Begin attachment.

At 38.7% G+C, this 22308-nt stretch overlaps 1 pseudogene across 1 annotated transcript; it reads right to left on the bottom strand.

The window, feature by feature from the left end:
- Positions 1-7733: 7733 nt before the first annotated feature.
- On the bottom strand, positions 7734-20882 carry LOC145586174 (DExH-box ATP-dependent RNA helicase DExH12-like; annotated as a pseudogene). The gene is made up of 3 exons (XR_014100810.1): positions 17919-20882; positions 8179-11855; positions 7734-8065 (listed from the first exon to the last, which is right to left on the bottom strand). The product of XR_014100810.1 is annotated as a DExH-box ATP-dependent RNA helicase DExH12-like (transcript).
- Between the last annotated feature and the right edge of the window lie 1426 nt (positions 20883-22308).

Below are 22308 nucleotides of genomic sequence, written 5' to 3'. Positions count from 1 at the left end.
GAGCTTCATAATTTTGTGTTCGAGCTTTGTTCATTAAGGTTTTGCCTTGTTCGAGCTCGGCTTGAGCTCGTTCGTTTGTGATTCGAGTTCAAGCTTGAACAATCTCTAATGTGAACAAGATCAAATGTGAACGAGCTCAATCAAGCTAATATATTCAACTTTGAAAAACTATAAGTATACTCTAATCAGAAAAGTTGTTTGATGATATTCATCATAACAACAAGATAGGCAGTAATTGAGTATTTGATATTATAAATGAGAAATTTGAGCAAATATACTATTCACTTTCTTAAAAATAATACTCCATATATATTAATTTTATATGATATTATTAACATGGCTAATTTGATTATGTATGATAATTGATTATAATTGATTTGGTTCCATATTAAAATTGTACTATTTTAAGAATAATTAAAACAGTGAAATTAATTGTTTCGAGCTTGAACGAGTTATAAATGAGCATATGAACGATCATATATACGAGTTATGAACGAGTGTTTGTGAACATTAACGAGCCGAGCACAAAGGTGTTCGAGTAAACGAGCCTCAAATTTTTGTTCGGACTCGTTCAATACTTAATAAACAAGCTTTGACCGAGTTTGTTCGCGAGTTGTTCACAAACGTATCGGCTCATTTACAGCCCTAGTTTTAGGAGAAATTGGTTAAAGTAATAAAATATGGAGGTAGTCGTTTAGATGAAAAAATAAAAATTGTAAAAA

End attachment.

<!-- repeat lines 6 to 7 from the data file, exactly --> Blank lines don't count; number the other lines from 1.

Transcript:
Below are 22308 nucleotides of genomic sequence, written 5' to 3'. Positions count from 1 at the left end.
GAGCTTCATAATTTTGTGTTCGAGCTTTGTTCATTAAGGTTTTGCCTTGTTCGAGCTCGGCTTGAGCTCGTTCGTTTGTGATTCGAGTTCAAGCTTGAACAATCTCTAATGTGAACAAGATCAAATGTGAACGAGCTCAATCAAGCTAATATATTCAACTTTGAAAAACTATAAGTATACTCTAATCAGAAAAGTTGTTTGATGATATTCATCATAACAACAAGATAGGCAGTAATTGAGTATTTGATATTATAAATGAGAAATTTGAGCAAATATACTATTCACTTTCTTAAAAATAATACTCCATATATATTAATTTTATATGATATTATTAACATGGCTAATTTGATTATGTATGATAATTGATTATAATTGATTTGGTTCCATATTAAAATTGTACTATTTTAAGAATAATTAAAACAGTGAAATTAATTGTTTCGAGCTTGAACGAGTTATAAATGAGCATATGAACGATCATATATACGAGTTATGAACGAGTGTTTGTGAACATTAACGAGCCGAGCACAAAGGTGTTCGAGTAAACGAGCCTCAAATTTTTGTTCGGACTCGTTCAATACTTAATAAACAAGCTTTGACCGAGTTTGTTCGCGAGTTGTTCACAAACGTATCGGCTCATTTACAGCCCTAGTTTTAGGAGAAATTGGTTAAAGTAATAAAATATGGAGGTAGTCGTTTAGATGAAAAAATAAAAATTGTAAAAA